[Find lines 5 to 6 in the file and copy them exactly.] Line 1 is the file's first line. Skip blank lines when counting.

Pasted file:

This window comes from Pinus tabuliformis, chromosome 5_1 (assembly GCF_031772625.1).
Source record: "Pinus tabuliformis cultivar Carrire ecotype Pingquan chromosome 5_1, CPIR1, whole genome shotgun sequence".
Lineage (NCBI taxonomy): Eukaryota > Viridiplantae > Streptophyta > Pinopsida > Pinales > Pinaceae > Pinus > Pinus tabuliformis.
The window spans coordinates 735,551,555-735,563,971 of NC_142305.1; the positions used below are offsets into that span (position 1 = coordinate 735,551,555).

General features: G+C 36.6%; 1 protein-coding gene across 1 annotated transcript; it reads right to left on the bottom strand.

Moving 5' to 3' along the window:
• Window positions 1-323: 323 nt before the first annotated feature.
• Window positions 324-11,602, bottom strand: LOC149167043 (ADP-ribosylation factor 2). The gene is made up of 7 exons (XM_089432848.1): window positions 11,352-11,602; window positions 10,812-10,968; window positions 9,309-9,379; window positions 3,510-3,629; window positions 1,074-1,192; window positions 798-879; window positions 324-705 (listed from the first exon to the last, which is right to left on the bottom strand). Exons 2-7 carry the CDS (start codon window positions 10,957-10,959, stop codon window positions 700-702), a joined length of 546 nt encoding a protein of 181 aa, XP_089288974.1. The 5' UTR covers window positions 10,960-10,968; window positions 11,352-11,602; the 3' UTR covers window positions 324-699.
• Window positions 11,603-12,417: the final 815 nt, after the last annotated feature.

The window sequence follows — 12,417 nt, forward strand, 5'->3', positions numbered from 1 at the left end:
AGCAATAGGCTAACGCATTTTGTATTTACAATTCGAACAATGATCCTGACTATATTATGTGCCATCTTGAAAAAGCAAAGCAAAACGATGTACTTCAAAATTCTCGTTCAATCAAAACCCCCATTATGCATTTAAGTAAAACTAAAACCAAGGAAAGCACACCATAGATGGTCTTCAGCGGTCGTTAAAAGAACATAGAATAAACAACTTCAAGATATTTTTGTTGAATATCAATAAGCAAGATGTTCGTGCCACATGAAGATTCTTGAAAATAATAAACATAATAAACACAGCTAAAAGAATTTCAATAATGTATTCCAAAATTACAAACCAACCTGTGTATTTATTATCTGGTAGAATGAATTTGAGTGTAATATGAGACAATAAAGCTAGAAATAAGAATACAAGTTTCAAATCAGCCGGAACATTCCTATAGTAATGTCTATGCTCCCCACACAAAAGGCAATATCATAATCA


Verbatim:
General features: G+C 36.6%; 1 protein-coding gene across 1 annotated transcript; it reads right to left on the bottom strand.

Moving 5' to 3' along the window: